Designer Backed Insight for Today’s Interior Designs
One of the most exciting parts of interior design is the consistent change that comes along with it. Each year new trends emerge, blending form and function in a way that tells the story of one’s personal style. But no matter the space or direction, all great design starts with a little bit of research. From color trends to predictions for the future, Garden State Tile has compiled a list of professional insight from Interior Designers to get you ready for your next home project.
1. What is your favorite trend you are seeing in Interior Design right now and how do you execute it?
Tara McGeehan, Philadelphia, PA: I love that design is trending more toward color again! People are moving away from the safe standards like white subway tile (which will always be classic) and daring to be bolder! I embraced this in a recent bathroom renovation where I used a scalloped tile in a beautiful range of teal tones and accented it with brass fixtures to really make the space pop. I’m also seeing this trend a lot in bold wallpaper choices and bold upholstery fabrics.
2. What do you find most rewarding (and most challenging) about designing a home?
LuAnn McCants, Charleston, SC: What I find most rewarding about designing a home is the process itself. By forming relationships and asking great questions we are able to help clients with defining their personal style. My approach allows the design to evolve, and listening to your clients needs and goals creates a place that reflects the owners and not the decorator!
The environment can be one of the most challenging components when designing a home. We are located in the coastal region of South Carolina, and are often dodging hurricanes and tropical storms during construction. Being familiar with products and resources that will withstand the elements in our area is very important. Working with knowledgeable vendors (like the Design Consultants at Garden State Tile in Charleston!) allows us to make creative, yet durable selections for our projects along the coast.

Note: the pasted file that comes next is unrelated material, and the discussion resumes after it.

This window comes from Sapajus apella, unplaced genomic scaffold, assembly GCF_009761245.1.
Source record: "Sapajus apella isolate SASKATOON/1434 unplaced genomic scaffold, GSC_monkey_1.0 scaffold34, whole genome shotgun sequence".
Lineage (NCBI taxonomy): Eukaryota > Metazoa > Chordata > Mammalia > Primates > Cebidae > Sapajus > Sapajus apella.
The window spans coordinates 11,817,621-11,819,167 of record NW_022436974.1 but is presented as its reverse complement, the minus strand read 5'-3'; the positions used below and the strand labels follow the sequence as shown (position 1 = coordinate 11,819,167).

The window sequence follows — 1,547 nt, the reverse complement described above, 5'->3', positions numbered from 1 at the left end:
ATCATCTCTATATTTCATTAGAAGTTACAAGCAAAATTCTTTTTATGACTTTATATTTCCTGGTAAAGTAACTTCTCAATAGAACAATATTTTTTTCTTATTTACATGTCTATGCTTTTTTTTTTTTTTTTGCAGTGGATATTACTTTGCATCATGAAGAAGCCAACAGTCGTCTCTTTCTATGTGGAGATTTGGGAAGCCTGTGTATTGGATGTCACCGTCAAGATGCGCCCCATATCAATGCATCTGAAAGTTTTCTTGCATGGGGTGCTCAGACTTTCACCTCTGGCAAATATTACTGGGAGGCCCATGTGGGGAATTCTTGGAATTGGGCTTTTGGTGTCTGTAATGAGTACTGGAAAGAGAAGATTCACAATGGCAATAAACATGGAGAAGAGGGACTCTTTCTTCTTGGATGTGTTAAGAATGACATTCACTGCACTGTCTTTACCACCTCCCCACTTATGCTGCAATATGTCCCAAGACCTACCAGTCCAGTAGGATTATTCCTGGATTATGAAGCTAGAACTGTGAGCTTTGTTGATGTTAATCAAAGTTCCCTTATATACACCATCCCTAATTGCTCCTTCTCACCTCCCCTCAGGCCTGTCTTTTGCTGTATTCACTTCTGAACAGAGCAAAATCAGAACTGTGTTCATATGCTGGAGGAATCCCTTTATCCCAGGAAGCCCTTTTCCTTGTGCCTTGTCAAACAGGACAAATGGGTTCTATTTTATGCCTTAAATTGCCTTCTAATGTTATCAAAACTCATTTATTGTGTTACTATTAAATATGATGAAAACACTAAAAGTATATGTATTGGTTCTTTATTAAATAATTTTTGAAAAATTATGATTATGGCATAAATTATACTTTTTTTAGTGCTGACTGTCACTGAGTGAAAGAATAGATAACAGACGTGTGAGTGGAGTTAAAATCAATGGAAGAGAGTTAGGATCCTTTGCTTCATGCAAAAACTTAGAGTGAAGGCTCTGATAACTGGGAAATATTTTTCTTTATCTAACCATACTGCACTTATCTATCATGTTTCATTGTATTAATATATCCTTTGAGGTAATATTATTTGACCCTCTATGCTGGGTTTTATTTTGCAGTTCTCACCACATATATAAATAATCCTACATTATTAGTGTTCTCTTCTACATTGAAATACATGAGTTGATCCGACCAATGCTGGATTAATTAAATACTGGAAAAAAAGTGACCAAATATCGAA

3. How do you balance trendiness and timelessness in new build home projects?
Lauren Villano, Coopersburg, PA: I always encourage clients to choose the timeless, classic elements as the building blocks for their homes. Go with a classic cabinet finish and quartz or marble counter and have fun with your backsplash tile and lighting. Those are easier elements to change out in 5-10 years when you want something different. Even in softer living spaces, I encourage neutrals for larger items like couches and sectionals and then have fun with throw pillows and area rugs. You want your big-ticket items to be the timeless element, so you get the life out of them.
4. How do you see trends in color progressing over the next few years?
Ashley Houston, Columbia, SC: For the last decade or so, the grays have won big, but I have seen more of my clients being open to other options. How I use color really depends on the space. For instance, in a living room, if I’m going to introduce saturated color through fabric choices, I’ll pair these with white walls, or vice versa, to give the eyes some place to rest. Kid spaces have always been a place where color and whimsy are embraced and celebrated, whereas in kitchens I think you’ll still see classic white being the front runner.